[San Francisco]: Printed at the Grabhorn Press, 1959. Hiroshige, Utagawa. No binding. Folio size, original wood block print within a cardstock folder. Very good +. Item #17011201
A keepsake printed by the Grabhorns "To remember the visit of the Roxburghe Club members and their ladies to the home of Marjorie and Martin Mitau in Atherton, California, on Saturday, June 6, 1959". Marjorie (1906-1983) and Martin (1900-1973) Mitau were both prominent San Franciscans and lived in the Bay Area all their lives; Martin was a member of the Roxburghe Club of San Francisco and The Book Club of California, and the couple obviously knew the Grabhorns and their work.
Utagawa Hiroshige (born And Hiroshige, 1797-1858) is considered by most today to be one of the greatest Japanese artists of ukiyo-e, the art of the "floating world", artwork "depicting the transitory world of the licensed pleasure quarters (Yoshiwara), the theater and pleasure quarters of Edo, present-day Tokyo, Japan....[o]riginally a Buddhist term to express the impermance of human life."
Edwin Grabhorn (1889-1968) was not only known internationally for his printing, but was a renowned collector of Asian art; upon his death, he bequeathed a large collection of Ukiyo-e art to the Asian Art Museum of San Francisco. The curator of one exhibit of his collection in the spring of 2015 wrote: "Edwin Grabhorn brought a unique perspective to his search for fine Japanese woodblock prints...he was acutely attuned to the technical side of printmaking."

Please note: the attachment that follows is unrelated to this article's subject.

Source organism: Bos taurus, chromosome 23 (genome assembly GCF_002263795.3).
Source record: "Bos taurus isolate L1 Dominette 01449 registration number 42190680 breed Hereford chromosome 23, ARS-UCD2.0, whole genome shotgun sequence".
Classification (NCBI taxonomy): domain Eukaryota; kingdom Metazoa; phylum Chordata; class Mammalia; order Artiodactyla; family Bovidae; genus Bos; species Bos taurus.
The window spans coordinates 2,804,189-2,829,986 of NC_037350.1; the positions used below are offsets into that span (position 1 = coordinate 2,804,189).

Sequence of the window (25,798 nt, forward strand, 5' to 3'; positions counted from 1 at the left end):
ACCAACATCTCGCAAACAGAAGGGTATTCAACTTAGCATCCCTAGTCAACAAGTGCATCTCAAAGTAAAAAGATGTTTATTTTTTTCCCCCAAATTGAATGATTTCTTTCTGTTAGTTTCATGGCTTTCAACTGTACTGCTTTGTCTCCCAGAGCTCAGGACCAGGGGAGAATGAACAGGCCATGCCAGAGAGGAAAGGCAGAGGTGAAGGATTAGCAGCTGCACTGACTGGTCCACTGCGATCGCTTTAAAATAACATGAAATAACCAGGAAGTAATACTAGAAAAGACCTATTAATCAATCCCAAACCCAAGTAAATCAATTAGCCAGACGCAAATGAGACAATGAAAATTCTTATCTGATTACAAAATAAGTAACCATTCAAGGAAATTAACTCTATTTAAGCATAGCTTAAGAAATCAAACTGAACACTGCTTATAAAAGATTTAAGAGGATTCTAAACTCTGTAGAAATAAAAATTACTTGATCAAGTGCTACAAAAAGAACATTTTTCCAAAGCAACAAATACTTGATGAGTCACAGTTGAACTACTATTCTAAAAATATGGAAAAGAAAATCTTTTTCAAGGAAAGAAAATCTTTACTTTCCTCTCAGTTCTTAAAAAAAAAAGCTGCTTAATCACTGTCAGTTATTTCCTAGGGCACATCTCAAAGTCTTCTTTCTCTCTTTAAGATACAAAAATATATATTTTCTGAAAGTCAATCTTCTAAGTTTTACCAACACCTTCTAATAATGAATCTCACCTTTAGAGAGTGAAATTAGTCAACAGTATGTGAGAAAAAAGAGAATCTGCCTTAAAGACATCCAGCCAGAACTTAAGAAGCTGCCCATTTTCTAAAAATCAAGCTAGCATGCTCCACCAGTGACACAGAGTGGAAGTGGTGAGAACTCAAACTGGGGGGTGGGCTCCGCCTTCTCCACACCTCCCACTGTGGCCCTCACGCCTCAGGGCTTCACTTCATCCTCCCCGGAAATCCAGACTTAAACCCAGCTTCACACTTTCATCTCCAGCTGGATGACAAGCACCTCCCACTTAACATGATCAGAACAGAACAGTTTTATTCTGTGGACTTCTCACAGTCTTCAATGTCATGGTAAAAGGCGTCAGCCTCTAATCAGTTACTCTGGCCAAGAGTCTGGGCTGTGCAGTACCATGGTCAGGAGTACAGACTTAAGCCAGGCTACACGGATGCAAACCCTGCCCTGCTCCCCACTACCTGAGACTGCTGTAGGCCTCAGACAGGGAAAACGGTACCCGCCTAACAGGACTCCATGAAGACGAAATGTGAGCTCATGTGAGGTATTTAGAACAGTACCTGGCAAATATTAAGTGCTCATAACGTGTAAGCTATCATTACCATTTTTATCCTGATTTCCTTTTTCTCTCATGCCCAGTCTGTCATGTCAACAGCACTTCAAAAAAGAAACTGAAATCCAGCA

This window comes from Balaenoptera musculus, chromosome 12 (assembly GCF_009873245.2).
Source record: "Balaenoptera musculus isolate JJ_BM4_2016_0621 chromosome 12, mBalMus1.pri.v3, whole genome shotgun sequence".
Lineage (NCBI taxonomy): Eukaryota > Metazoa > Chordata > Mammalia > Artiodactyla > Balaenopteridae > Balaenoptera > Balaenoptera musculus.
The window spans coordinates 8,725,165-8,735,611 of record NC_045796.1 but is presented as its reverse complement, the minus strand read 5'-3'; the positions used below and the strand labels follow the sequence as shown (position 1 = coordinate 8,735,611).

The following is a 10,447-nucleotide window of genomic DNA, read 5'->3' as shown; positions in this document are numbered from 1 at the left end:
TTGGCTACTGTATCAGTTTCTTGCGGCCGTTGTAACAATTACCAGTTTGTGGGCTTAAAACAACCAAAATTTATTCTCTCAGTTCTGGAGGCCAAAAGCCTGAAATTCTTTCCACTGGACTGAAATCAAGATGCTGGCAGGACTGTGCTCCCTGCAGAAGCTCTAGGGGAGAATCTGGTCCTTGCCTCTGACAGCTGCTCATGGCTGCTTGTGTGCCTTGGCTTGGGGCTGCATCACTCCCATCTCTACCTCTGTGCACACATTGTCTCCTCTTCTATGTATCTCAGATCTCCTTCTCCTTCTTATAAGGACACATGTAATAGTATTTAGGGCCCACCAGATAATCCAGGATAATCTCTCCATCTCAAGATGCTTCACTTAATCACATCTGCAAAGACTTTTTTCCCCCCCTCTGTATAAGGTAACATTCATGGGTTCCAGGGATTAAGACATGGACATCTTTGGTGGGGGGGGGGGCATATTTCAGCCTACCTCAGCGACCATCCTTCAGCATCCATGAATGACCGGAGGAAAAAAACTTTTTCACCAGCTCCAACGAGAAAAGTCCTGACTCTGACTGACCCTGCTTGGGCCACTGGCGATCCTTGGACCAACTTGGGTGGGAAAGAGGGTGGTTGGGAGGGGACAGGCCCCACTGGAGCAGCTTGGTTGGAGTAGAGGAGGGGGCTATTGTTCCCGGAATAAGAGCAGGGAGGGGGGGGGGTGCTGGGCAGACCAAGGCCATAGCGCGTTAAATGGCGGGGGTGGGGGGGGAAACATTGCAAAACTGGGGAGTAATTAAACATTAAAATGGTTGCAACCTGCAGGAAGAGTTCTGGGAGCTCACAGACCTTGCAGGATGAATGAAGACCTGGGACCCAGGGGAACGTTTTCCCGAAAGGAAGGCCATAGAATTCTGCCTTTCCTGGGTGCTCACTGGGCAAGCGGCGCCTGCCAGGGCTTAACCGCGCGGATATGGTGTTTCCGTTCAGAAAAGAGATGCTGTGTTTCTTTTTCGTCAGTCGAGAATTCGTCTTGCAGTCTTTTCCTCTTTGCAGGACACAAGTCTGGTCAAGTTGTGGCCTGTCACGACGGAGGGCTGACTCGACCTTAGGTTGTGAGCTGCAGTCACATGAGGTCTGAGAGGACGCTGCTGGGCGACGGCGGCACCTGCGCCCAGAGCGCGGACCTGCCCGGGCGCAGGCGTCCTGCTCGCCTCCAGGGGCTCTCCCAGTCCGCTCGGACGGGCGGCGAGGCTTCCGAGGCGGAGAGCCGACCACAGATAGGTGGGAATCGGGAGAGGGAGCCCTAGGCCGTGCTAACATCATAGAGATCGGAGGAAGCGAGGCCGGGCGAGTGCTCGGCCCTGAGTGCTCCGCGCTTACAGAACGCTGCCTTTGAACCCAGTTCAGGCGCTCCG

Not listed in the Grabhorn Press Bibliography. Per OCLC, there are three institutional holdings: The Book Club of California, Brigham Young University, and Kenyon College (OH).
___DESCRIPTION: Heavy cardstock folder with printing on the front and back only, wood block print contained within; folder is folio size (14.75" by 9.75") and the print measures 14.25" by 9.75" including the margins, which contain two chops at the top and one in the left.
___CONDITION: Better than very good; the cardstock folder free of soil but with some light, scattered foxing and minute edgewear; the print without edgewear but with light foxing (mostly in the margins) and one short (approx. three-quarters of a inch) wormhole at the right, in a portion of the lady's dress with a white pattern so it does not greatly detract from the image.
___CITATIONS: The web site of Khan Academy.
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